As the French Monarch was desirous to celebrate the marriage of the Dauphin and the young Queen, the Scottish Parliament appointed a deputation of eight of its number to represent the whole body of the nation, to settle the terms of the contract, and to assist at the ceremony. The nuptials were solemnized with great pomp; but the French, who had hitherto affected to veil their designs upon Scotland, became less reserved. It had been

agreed upon, in the marriage-treaty, that the Dauphin should assume the title of King of Scotland: But the French laboured to annex to the name some substantial advantage and power: They insisted that his title should be publicly recognized; that the crown matrimonial should be conferred upon him; and that all the rights pertaining to the husband of a queen should be vested in his person.

In conducting this intricate negotiation, the Scottish deputies acted with considerable prudence. They discovered a fixed resolution of consenting to nothing that might introduce any alteration in the order of succession to the throne. The Scottish Parlia ment, in which the French ventured to move the subject, was more obsequious; and, notwithstanding the zealous opposition of the house of Hamilton, the Queen Regent procured an act conferring the crown matrimonial on the Dauphin. The Earl of Argyll and the Prior of St Andrew's were appointed to 1558. carry the crown, and the other ensigns of royalty, to the Dauphin.

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In negotiating the marriage-treaty between their niece, and the Dauphin, the Duke of Guise and his five brothers, while they prevailed on the French court to grant every security for the independence of the Scottish crown, engaged the young Queen to subscribe privately three deeds, by which, in failure of heirs of her own body, she conferred the kingdom of Scotland, with every inheritance and succession which might accrue to it, in free gift, upon the crown of France: And they moreover had the hardihood to elicit this remarkable declaration, that any deed which her subjects might extort from her to the contrary should be void and of no obligation.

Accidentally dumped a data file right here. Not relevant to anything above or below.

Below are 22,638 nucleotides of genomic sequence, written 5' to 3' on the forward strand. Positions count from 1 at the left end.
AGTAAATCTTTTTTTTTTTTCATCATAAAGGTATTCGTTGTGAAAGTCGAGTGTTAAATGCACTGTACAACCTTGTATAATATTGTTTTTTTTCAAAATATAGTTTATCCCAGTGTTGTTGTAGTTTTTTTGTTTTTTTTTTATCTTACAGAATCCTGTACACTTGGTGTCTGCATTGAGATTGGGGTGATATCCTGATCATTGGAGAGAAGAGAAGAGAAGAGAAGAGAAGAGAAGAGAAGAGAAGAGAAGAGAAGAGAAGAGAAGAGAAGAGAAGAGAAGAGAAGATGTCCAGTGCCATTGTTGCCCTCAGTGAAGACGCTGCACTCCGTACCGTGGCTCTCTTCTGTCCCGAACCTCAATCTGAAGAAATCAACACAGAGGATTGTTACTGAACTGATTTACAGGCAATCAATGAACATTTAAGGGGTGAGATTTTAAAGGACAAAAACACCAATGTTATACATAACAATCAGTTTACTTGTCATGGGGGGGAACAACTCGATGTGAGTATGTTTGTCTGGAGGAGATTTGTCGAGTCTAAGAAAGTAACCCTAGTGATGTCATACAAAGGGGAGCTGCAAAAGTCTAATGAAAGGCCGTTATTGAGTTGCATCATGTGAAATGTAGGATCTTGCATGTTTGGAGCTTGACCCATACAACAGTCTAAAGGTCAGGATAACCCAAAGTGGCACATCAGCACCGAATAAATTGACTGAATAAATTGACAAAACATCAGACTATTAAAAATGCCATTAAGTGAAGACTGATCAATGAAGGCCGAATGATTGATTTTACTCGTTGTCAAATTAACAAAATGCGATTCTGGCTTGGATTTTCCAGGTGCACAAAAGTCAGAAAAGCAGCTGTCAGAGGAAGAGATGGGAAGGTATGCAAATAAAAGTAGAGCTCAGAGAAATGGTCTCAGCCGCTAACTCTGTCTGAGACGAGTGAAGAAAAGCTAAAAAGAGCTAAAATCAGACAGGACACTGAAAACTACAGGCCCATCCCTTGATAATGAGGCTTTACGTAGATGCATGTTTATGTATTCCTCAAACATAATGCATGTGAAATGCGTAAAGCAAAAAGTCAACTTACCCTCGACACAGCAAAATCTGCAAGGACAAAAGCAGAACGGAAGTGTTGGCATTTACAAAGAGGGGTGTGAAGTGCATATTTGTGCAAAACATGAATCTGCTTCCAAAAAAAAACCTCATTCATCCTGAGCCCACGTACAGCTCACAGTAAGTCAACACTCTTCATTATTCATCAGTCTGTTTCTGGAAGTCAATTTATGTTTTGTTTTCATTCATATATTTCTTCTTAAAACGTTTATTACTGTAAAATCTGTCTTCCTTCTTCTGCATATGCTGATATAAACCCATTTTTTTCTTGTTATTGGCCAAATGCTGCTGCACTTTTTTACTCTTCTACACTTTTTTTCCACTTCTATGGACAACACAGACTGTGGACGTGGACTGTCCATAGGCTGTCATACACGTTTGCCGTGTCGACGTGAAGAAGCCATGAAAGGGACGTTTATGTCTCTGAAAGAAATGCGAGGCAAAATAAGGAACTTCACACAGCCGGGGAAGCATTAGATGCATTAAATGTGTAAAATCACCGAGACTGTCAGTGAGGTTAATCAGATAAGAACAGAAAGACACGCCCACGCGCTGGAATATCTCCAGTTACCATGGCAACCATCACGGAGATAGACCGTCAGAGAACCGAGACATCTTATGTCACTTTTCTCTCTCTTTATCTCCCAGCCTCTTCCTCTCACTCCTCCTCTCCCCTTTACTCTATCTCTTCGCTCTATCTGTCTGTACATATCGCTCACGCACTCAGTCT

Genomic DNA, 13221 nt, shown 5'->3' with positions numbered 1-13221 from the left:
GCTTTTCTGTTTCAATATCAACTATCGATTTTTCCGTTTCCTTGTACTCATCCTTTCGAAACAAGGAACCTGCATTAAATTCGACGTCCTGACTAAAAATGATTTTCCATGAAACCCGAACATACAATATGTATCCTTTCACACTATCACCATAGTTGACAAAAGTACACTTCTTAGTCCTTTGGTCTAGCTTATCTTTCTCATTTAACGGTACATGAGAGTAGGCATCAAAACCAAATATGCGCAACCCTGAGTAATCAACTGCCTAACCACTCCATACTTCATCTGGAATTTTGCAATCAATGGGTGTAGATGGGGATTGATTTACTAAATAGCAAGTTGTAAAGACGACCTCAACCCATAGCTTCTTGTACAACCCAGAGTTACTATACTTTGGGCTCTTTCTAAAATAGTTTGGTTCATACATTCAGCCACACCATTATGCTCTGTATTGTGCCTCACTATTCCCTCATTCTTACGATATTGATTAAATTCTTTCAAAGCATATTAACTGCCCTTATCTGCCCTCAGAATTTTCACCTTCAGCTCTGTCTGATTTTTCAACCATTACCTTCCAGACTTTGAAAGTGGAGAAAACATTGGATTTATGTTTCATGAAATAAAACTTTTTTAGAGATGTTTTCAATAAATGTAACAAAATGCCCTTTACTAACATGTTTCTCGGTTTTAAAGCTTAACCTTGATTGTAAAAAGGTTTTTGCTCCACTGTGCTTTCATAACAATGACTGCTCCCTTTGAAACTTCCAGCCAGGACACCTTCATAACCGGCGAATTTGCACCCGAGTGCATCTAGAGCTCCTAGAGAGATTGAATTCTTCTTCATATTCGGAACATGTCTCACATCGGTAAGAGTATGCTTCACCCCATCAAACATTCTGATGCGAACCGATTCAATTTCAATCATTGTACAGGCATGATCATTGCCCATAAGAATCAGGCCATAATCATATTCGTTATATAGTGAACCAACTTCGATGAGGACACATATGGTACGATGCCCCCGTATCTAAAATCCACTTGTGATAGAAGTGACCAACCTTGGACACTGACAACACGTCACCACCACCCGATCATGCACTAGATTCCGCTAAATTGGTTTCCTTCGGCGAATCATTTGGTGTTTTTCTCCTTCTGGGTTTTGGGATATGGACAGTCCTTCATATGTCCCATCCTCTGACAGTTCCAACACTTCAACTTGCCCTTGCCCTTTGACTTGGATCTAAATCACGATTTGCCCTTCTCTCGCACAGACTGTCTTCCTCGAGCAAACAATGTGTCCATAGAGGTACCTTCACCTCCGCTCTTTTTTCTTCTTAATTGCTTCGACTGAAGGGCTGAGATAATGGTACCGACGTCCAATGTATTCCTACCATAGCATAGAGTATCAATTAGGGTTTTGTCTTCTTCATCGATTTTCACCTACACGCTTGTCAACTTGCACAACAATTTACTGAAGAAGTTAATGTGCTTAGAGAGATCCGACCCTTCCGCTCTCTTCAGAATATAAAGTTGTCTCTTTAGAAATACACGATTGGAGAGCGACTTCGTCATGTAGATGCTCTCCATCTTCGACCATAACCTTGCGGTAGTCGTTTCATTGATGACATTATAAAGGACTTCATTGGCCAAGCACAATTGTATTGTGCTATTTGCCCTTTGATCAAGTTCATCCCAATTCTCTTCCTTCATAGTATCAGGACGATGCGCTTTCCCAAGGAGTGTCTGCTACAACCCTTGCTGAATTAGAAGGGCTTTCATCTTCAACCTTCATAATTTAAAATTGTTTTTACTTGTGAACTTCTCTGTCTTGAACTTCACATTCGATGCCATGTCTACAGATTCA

By the succession mentioned in these deeds, the crown of England seems to have been meant; for no sooner were the Guises informed of the death of Queen Mary of England, and the accession of her sister Elizabeth, than they formed the desperate project to acquire for France the kingdom of England. For this pur pose, they solicited and obtained at Rome a bull declaring Queen Elizabeth illegitimate; and as the Queen of Scots was next heir by blood, they persuaded her and her husband to assume the title and arms of England.

Elizabeth complained of this insult; but she could obtain only an evasive reply. She thenceforth conceived a violent jealousy against the Queen of Scots, and determined at the same time to op

pose the design of the French court. The sudden death of Henry of France, who was killed at a tournament, appeased not her indignation; for, being informed that his son and successor, Francis the Second, continued to assume, without reserve, the title of King of England, she ever after considered him and his Queen as her mortal enemies, and resolved not only to provide for her own safety, but to seize every opportunity of revenging the injury.

No sooner were the princes of Lorrain in full possession of the administration under Francis, than they determined to support with vigour the claim of the Queen of Scots. Convinced that England could be attacked with the greatest advantage from Scotland, the Guises sent orders to their sister the Regent, to take the most effective measures for humbling the partisans of England, and suppressing the Protestant opinions in Scotland. They hoped that the English Catholics, who were formidable by their number, and exasperated against Elizabeth for the change she had made in the national religion, would rise in support of the claim of the Queen of Scots.